Six colleges founded by Norwegian-American immigrants sponsor an annual summer Peace Scholars program in Norway, designed to deepen students’ understanding of the central issues and theories regarding conflict, war and peace. Through an application and interview process, students from Augsburg, Augustana (Sioux Falls), Concordia (Moorhead), Luther, Pacific Lutheran, and St. Olaf are selected as Peace Scholars and awarded a seven-week academic experience held in Lillehammer and Oslo, Norway.
The Peace Scholars program is an outgrowth of the Nobel Peace Prize Forum, an annual event held in Minneapolis that inspires students and other citizens to become active participants in peacemaking efforts around the world. Begun in 1988 by Luther and four other colleges, the Nobel Peace Prize Forum is the Norwegian Nobel Institute’s only such program or academic affiliation outside of Norway.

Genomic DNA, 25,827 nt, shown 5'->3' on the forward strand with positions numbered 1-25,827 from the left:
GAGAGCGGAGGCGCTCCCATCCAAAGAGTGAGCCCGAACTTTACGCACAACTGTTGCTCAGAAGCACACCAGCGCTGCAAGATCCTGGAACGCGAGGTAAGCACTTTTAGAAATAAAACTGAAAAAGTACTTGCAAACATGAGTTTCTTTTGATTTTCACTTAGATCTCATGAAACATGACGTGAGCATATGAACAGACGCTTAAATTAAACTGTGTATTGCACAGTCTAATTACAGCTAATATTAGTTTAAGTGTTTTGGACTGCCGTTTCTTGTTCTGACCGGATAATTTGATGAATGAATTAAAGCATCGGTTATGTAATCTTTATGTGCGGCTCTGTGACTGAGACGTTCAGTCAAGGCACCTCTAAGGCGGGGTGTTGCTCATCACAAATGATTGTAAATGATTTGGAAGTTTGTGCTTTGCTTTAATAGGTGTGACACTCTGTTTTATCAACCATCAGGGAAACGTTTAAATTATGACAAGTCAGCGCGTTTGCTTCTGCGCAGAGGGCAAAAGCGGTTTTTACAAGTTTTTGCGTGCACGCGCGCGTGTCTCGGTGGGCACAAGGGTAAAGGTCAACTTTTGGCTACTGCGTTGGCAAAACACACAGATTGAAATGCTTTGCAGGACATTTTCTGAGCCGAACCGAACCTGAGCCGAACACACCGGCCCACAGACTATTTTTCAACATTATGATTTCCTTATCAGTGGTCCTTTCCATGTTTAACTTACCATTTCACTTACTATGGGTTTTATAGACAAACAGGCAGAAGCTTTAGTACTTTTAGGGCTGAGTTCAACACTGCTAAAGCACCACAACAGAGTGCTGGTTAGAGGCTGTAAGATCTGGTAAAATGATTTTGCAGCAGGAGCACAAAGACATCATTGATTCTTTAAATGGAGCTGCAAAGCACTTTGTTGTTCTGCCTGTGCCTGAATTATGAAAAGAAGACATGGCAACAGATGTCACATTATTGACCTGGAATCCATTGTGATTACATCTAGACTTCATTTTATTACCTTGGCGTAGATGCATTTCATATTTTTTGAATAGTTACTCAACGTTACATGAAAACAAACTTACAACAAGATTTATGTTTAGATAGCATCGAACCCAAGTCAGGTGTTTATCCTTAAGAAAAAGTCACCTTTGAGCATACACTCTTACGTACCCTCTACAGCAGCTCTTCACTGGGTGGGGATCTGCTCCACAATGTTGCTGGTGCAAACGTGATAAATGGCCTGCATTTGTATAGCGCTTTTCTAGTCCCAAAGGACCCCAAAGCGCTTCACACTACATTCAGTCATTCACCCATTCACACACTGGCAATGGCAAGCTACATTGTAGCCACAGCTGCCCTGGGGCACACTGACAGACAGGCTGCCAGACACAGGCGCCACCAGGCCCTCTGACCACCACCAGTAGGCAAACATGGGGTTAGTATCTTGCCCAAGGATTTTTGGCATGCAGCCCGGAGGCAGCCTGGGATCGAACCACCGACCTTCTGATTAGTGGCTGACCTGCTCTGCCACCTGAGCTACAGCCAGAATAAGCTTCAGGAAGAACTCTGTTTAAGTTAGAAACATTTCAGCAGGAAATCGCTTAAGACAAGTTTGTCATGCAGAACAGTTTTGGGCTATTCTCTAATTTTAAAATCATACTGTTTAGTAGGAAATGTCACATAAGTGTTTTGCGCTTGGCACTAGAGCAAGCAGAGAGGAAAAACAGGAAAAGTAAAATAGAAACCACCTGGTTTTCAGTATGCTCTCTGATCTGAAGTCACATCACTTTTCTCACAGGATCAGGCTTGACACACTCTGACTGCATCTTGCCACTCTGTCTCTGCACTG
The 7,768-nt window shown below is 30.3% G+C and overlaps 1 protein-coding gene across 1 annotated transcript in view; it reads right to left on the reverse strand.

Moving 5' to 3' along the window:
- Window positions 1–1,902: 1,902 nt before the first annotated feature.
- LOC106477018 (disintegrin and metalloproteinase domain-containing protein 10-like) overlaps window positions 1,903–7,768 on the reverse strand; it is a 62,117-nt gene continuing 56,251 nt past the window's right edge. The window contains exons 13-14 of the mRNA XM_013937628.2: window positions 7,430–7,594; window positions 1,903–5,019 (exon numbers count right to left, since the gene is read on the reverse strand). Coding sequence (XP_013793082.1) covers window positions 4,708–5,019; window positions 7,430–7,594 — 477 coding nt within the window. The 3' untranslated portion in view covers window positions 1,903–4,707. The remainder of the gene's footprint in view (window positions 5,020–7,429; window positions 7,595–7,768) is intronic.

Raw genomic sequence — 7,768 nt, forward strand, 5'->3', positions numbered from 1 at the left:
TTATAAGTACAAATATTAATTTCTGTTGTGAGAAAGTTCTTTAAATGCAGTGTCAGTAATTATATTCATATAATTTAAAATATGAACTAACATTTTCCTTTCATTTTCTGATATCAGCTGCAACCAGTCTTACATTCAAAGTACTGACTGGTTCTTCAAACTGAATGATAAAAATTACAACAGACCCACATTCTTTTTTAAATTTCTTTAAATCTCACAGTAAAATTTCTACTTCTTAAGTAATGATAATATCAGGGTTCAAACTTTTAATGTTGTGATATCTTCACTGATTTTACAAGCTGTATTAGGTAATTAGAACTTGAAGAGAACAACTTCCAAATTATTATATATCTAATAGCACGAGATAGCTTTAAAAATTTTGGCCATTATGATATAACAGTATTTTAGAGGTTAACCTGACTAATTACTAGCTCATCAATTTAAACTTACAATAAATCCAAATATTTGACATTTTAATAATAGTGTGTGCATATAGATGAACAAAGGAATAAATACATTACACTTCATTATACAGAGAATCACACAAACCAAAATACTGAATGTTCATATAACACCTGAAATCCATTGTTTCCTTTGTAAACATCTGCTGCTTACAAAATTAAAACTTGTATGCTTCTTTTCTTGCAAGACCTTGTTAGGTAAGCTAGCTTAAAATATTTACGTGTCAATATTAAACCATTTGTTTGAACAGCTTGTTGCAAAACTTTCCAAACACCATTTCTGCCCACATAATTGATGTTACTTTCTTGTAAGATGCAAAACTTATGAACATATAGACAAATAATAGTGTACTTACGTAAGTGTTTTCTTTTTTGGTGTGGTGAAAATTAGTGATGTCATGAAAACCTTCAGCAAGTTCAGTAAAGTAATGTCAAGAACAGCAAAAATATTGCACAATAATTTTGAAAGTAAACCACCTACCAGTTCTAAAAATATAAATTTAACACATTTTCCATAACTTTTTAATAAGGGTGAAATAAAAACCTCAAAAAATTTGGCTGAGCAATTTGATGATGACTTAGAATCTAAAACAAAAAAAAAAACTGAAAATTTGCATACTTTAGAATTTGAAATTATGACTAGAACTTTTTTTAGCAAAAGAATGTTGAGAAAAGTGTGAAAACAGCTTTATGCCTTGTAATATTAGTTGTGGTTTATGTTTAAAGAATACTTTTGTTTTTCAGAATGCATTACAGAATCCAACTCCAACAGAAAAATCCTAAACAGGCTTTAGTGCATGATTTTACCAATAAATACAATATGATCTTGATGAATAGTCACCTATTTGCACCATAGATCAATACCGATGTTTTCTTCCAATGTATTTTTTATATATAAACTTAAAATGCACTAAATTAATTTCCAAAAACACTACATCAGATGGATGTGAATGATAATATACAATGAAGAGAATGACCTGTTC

The 2016 program begins with five days at the Nansen Center for Peace and Dialogue in Lillehammer, where Peace Scholars will be participant-observers in structured dialogue sessions with students from the Balkans/Caucasus regions.
The program continues at the University of Oslo's International Summer School (ISS) where students will participate in a Peace Scholars Seminar, a rigorous academic course that provides an introduction to the interdisciplinary field of peace and conflict studies and combines theoretical and empirical aspects. As part of the seminar, students will be expected to develop a research project in consultation with the course leader.
Because Norway is known in the international community for its leadership role in advocating cooperation and the peaceful resolution of conflict, the Peace Scholars Seminar will include visits to several peace organizations and institutions in Norway, including the International Peace Research Institute, the Nobel Institute, and the Oslo Center for Peace and Human Rights. Scholars will also take an ISS course of his or her own choosing with other international students. Course offerings include Norwegian language, culture, or international politics. At the successful conclusion of the program, the Peace Scholars will receive academic credit for two courses.